Shelley Kerr ‘could have been SPFL’s first female coach’ but male boardroom said no

Scotland Head Coach Shelley Kerr
Scotland Head Coach Shelley Kerr
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Crime writer Val McDermid has revealed how she tried to make Scotland Women’s national team coach Shelley Kerr the first female manager of an SPFL team.

Kerr, 49, last night led Scotland’s women in to their historic first World Cup group fixture as they lost 2-1 to England’s “Lionesses” in Nice.

Crime author Val McDermid at her beloved Raith Rovers ground Stark's Park

Crime author Val McDermid at her beloved Raith Rovers ground Stark's Park

But crime writer McDermid revealed Kerr could have been in charge of her beloved Raith Rovers instead if she had her way.

The best-selling crime author is a life-long fan of the Kirkcaldy club and was a director at Stark’s Park from 2011.

Although she no longer holds a position in the boardroom, McDermid still sponsors a stand at the ground as well as players’ strips.

She said that during her time in the boardroom, she mooted the idea of appointing Kerr as boss.

McDermid claimed the idea was turned down by male colleagues. She said she believed Rovers, who are playing in League One, missed a golden opportunity, adding: “Far be it from me to say that I saw her first as it were, but a few seasons ago when I was on the board and we were looking for a new manager, I did bring up the name of Shelley Kerr. Nobody in the boardroom dared to say ‘well, she’s a woman’, but there were all these sorts of weird excuses as to why we couldn’t really interview Shelley Kerr and why we couldn’t have Shelley Kerr as our manager.

“Nobody quite had the balls to say ‘we’re not having a woman’ while I was in the room.

“We could have been in a whole different place at the moment if we had gone with Shelley Kerr, I tell you that.”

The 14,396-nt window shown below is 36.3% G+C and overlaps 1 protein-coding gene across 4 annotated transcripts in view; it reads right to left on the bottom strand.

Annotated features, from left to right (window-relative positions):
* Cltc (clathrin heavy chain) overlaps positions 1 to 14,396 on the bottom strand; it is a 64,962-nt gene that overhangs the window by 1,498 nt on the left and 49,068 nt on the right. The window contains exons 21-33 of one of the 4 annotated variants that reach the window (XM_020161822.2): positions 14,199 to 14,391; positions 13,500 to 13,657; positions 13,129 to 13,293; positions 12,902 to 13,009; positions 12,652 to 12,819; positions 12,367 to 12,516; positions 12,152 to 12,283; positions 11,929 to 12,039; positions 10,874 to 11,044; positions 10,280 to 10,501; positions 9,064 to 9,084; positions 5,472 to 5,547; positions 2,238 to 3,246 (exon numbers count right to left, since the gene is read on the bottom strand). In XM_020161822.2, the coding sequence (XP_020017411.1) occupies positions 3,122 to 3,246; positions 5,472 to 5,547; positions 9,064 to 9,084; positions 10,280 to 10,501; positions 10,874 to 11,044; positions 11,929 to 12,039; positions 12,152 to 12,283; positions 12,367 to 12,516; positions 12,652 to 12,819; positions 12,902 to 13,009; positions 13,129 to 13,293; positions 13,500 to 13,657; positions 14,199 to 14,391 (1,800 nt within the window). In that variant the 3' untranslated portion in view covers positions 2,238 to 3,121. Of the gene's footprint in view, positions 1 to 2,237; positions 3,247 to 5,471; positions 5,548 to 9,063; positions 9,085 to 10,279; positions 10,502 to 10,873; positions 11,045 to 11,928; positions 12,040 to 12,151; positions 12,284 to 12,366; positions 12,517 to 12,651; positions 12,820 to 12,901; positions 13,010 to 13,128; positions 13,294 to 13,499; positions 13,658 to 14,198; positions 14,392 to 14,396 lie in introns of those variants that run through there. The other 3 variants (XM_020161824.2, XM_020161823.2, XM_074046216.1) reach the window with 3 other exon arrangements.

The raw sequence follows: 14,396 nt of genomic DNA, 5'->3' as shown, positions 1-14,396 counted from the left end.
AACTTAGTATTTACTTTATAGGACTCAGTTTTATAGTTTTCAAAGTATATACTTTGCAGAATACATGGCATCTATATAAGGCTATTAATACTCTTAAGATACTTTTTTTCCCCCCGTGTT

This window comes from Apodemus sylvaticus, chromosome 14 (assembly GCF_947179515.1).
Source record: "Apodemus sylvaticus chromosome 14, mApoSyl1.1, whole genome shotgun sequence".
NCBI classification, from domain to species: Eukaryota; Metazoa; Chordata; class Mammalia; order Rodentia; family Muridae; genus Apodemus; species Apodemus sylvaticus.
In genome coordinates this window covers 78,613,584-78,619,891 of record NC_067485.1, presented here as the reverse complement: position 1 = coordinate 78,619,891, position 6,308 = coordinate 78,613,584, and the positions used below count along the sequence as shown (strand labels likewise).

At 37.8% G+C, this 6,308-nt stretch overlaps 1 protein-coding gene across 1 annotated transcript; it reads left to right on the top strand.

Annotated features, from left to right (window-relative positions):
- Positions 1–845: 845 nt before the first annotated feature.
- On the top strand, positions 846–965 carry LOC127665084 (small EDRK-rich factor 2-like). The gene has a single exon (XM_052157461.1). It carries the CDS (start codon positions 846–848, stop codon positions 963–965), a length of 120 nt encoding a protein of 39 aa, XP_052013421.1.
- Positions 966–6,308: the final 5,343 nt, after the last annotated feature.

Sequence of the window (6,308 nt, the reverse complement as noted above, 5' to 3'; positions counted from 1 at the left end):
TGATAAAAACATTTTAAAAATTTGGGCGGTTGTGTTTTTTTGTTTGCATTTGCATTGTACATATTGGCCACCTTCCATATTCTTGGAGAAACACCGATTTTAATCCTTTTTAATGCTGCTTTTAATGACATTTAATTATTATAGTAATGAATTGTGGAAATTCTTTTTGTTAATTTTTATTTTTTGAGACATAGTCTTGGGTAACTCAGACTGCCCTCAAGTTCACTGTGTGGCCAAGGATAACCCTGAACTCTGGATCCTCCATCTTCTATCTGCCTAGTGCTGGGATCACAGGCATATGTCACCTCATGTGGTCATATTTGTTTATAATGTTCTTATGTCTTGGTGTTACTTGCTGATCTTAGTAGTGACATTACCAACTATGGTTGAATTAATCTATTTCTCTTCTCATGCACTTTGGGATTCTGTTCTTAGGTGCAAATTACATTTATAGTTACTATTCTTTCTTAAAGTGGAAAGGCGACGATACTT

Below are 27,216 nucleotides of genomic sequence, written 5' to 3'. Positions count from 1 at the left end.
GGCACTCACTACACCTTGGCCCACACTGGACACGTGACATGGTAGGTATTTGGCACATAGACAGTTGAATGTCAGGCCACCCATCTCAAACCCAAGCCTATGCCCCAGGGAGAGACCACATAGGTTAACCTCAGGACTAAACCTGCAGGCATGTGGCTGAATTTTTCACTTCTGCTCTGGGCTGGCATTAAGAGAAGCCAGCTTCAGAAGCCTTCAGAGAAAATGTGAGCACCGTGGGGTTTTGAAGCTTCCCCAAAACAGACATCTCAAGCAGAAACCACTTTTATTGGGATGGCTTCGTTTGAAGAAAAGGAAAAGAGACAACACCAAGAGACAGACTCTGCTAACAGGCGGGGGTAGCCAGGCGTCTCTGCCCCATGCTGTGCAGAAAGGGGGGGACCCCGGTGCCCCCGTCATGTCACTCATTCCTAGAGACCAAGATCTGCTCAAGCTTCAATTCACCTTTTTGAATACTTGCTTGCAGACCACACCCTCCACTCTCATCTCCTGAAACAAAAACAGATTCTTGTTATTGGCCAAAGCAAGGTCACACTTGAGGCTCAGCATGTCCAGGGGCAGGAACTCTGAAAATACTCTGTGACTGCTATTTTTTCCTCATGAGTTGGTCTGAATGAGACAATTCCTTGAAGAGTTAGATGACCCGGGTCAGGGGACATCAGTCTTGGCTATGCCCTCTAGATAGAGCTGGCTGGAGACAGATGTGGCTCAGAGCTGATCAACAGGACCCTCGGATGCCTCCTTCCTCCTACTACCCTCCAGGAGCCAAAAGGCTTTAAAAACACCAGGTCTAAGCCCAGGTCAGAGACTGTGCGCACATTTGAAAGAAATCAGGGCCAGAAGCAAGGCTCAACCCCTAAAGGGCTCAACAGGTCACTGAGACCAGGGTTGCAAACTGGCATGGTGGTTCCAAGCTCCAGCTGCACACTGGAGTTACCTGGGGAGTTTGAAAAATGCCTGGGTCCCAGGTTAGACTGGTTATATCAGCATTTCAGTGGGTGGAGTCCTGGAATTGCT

Kerr had a glittering playing career, winning 59 caps and scoring three goals for Scotland’s women as a defender, before embarking on coaching.

Her time as coach has included a spell at leading English club side Arsenal in which they won two FA Women’s Cups.

When McDermid suggested Kerr for Raith Rovers, she had just made history by becoming Britain’s first female coach of a senior men’s team, Stirling University, of the Lowland League. McDermid said: “We’ve already got clubs being run by women – Leeann Dempster at Hibs, Ann Budge at Hearts and Jacqui Low at Partick Thistle – so this is the way things are going. People are actually understanding that women can do this and know what they are talking about.”

McDermid became involved at Raith Rovers thanks to her father, who was a scout for the club and discovered the young Jim Baxter, who would later become a legend of the game. She also sponsors the McDermid Stand at Stark’s Park and has mentioned Raith Rovers in one of her crime novels.

McDermid said she was delighted to see Kerr in charge of Scotland’s women and hopes they can go on and win the World Cup

“Shelley’s being clever by not raising our expectations too high – she’s not doing the Ally’s Army thing and saying ‘we’re going to win the World Cup’,” McDermid said.

“She’s said our goal is to get beyond the group stage, so she’s not putting too much pressure on the team.”